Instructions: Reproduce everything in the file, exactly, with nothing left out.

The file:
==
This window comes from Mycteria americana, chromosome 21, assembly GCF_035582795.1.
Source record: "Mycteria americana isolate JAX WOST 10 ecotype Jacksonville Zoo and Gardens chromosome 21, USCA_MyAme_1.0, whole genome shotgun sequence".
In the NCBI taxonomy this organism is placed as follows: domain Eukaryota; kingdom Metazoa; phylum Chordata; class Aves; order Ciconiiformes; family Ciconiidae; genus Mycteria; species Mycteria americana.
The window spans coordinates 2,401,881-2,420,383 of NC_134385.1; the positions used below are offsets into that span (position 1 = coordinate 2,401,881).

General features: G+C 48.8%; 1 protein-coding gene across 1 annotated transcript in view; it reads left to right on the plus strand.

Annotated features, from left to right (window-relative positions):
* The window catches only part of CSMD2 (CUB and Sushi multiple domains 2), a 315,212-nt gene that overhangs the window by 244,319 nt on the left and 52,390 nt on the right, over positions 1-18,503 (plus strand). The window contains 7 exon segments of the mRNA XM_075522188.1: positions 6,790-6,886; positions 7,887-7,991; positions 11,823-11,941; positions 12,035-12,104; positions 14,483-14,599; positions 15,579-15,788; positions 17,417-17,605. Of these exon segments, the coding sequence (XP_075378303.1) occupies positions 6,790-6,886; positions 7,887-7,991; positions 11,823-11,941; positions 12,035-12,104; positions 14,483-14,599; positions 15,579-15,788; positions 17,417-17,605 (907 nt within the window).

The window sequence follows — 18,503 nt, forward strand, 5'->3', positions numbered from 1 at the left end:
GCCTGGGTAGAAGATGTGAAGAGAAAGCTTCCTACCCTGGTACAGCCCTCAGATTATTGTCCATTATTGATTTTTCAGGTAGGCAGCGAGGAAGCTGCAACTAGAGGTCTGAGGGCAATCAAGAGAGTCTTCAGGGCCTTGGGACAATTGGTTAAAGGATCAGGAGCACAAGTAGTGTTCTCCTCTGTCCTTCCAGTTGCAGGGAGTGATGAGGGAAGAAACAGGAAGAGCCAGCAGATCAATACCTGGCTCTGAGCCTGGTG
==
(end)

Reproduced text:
This window comes from Mycteria americana, chromosome 21, assembly GCF_035582795.1.
Source record: "Mycteria americana isolate JAX WOST 10 ecotype Jacksonville Zoo and Gardens chromosome 21, USCA_MyAme_1.0, whole genome shotgun sequence".
In the NCBI taxonomy this organism is placed as follows: domain Eukaryota; kingdom Metazoa; phylum Chordata; class Aves; order Ciconiiformes; family Ciconiidae; genus Mycteria; species Mycteria americana.
The window spans coordinates 2,401,881-2,420,383 of NC_134385.1; the positions used below are offsets into that span (position 1 = coordinate 2,401,881).

General features: G+C 48.8%; 1 protein-coding gene across 1 annotated transcript in view; it reads left to right on the plus strand.

Annotated features, from left to right (window-relative positions):
* The window catches only part of CSMD2 (CUB and Sushi multiple domains 2), a 315,212-nt gene that overhangs the window by 244,319 nt on the left and 52,390 nt on the right, over positions 1-18,503 (plus strand). The window contains 7 exon segments of the mRNA XM_075522188.1: positions 6,790-6,886; positions 7,887-7,991; positions 11,823-11,941; positions 12,035-12,104; positions 14,483-14,599; positions 15,579-15,788; positions 17,417-17,605. Of these exon segments, the coding sequence (XP_075378303.1) occupies positions 6,790-6,886; positions 7,887-7,991; positions 11,823-11,941; positions 12,035-12,104; positions 14,483-14,599; positions 15,579-15,788; positions 17,417-17,605 (907 nt within the window).

The window sequence follows — 18,503 nt, forward strand, 5'->3', positions numbered from 1 at the left end:
GCCTGGGTAGAAGATGTGAAGAGAAAGCTTCCTACCCTGGTACAGCCCTCAGATTATTGTCCATTATTGATTTTTCAGGTAGGCAGCGAGGAAGCTGCAACTAGAGGTCTGAGGGCAATCAAGAGAGTCTTCAGGGCCTTGGGACAATTGGTTAAAGGATCAGGAGCACAAGTAGTGTTCTCCTCTGTCCTTCCAGTTGCAGGGAGTGATGAGGGAAGAAACAGGAAGAGCCAGCAGATCAATACCTGGCTCTGAGCCTGGTG